"I could tell in the summer that this team would come together," Lawrence said. "We have guys with high character and good personality. And we hadn't had that kind of chemistry since I've been here."
Such an attitude was a huge contrast from previous years, Lawrence said.
"In the past, there were a lot of guys who were out there for themselves and not playing to win," he said. "But now, we've got guys that sacrifice themselves for the team."
The change was noticeable to Anderson, too. He said the bonding began during a preseason trip to Canada and has continued building throughout the season.
Anderson has called them "the ultimate team" because of the way they have been willing to sacrifice to keep improving.
The Tigers are limited offensively but play the same kind of ferocious defense that Anderson learned from his mentor, Nolan Richardson, during the "Forty Minutes of Hell" era at Arkansas in the 1990s.
The Tigers will scrap and claw and come at opponents in waves. Their depth in particular makes them a difficult matchup.
"I love the roster and the type of players they have," Texas Tech coach Pat Knight said. "They are all so versatile and bring energy to the court from a defensive standpoint. Mike hasn't had the roster he wanted the first couple of years. Now, you can see how lethal that style of play can be."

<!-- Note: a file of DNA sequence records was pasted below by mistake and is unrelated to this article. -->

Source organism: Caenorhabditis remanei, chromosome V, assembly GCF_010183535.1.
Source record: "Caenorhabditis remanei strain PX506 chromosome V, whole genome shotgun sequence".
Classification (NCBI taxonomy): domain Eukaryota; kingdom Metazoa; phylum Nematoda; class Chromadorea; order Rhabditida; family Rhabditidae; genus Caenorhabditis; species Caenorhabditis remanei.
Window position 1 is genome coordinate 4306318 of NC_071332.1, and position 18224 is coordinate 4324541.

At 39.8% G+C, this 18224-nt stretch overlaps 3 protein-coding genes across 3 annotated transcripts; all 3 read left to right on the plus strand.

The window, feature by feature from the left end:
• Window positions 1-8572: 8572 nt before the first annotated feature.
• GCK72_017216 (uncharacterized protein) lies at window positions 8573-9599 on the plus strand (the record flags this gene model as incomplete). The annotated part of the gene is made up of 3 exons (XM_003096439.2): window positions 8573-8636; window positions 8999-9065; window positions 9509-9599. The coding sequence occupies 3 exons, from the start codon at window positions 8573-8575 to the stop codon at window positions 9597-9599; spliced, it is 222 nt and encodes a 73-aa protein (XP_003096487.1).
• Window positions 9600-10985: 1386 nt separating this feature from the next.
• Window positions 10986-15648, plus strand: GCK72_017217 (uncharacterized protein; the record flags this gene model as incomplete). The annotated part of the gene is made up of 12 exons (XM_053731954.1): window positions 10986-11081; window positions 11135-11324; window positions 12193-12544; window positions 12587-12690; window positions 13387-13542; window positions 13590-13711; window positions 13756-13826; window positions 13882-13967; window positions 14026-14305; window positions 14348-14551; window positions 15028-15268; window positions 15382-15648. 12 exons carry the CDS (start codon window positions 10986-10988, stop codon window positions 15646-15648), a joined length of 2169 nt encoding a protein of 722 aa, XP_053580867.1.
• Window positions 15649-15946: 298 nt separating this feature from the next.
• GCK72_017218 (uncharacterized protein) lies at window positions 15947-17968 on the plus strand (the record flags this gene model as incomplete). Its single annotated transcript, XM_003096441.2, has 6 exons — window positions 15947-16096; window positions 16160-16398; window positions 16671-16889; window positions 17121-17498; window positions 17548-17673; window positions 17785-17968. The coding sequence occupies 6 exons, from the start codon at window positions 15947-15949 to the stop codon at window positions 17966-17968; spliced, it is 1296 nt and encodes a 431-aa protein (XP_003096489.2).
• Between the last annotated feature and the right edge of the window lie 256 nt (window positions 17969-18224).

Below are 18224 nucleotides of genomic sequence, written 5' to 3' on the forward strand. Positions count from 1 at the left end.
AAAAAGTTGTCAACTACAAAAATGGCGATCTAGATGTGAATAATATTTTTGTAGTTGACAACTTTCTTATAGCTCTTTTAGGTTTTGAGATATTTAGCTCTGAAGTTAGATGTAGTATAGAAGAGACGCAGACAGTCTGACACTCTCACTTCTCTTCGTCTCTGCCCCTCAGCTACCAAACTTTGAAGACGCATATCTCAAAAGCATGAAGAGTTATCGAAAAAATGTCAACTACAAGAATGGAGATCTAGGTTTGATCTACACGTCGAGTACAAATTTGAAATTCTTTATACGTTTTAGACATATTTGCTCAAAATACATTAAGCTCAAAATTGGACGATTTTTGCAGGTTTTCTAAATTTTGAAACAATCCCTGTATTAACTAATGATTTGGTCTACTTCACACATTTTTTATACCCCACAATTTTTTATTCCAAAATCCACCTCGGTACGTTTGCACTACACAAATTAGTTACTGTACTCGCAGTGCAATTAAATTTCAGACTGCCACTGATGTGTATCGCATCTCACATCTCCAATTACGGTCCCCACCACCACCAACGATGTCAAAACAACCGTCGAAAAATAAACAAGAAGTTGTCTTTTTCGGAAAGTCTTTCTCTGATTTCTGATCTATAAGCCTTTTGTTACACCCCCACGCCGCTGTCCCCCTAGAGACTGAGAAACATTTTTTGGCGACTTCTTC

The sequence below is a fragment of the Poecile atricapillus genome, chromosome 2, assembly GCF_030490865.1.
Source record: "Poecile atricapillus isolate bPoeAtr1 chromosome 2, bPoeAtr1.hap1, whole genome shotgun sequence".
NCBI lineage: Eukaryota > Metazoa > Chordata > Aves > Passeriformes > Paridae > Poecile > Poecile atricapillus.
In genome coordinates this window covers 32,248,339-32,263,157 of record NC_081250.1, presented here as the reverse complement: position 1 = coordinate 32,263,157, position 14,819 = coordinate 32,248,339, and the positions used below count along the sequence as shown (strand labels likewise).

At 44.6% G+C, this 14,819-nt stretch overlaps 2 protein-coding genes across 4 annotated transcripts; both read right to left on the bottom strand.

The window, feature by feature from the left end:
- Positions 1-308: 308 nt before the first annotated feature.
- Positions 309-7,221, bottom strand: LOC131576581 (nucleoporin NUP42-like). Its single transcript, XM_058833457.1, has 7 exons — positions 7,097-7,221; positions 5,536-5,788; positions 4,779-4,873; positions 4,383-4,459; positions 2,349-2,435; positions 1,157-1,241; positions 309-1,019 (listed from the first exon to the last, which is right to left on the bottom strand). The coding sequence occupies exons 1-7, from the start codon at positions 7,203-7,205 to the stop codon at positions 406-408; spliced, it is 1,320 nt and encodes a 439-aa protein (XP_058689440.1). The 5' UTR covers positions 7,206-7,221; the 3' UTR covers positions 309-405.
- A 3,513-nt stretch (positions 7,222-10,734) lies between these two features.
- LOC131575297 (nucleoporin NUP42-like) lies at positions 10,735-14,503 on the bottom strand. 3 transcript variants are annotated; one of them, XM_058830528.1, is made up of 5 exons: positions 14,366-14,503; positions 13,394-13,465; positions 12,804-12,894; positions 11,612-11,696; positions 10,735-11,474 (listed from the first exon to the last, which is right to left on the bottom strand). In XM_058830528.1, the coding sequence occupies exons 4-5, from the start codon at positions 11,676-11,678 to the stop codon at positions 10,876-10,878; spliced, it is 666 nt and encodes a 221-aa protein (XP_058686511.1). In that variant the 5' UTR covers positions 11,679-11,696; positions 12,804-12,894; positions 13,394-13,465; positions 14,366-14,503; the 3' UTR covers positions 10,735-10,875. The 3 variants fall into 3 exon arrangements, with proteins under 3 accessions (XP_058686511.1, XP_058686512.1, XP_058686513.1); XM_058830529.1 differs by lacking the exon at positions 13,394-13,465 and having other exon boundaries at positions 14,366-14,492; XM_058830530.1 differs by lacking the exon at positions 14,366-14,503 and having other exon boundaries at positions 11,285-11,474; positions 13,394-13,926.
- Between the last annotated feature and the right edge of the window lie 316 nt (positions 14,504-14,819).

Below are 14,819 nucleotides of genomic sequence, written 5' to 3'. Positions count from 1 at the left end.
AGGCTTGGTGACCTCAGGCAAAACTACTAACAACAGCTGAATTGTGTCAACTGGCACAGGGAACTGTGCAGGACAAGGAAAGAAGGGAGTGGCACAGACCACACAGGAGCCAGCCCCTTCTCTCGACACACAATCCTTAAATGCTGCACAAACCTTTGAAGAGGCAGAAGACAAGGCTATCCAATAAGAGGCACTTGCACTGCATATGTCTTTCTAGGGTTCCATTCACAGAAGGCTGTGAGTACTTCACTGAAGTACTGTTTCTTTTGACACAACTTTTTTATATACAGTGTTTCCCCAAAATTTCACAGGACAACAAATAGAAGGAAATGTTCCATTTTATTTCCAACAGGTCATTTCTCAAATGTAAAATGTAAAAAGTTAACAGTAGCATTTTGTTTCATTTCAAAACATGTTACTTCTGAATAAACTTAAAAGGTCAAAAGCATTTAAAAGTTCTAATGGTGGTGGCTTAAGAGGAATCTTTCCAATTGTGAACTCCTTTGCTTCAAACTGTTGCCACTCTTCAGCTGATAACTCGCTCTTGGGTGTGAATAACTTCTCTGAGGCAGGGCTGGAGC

Carroll is the only player in the Big 12 who ranks in the top 10 in scoring, rebounding, field-goal percentage and steals. But he's ably assisted by Lyons (14.2 ppg, 6 rpg) and Lawrence (9 ppg, 42 percent 3-point shooting) in a rotation of 10 players who average at least 9 minutes a game.
That group has limited opponents to 41.5 percent field-goal shooting while leading the Big 12 in turnovers created (18.9 per game) and turnover margin (plus-6.5 per game). The Tigers also lead the nation in assists and rank second in steals.
"It's definitely been a roller-coaster ride, and credit goes out to the guys on our team who came in here and were all about one thing: winning," Lawrence said. "That reflects our coach. Coach Anderson's been nothing but honest with us, saying that he's going to bring a championship to the school."
Anderson, for his part, isn't satisfied with simply making the tournament.
"I told these guys they could have a special season," he said. "And it continues."
Tim Griffin covers college football and basketball for ESPN.com. You may contact him at firstname.lastname@example.org.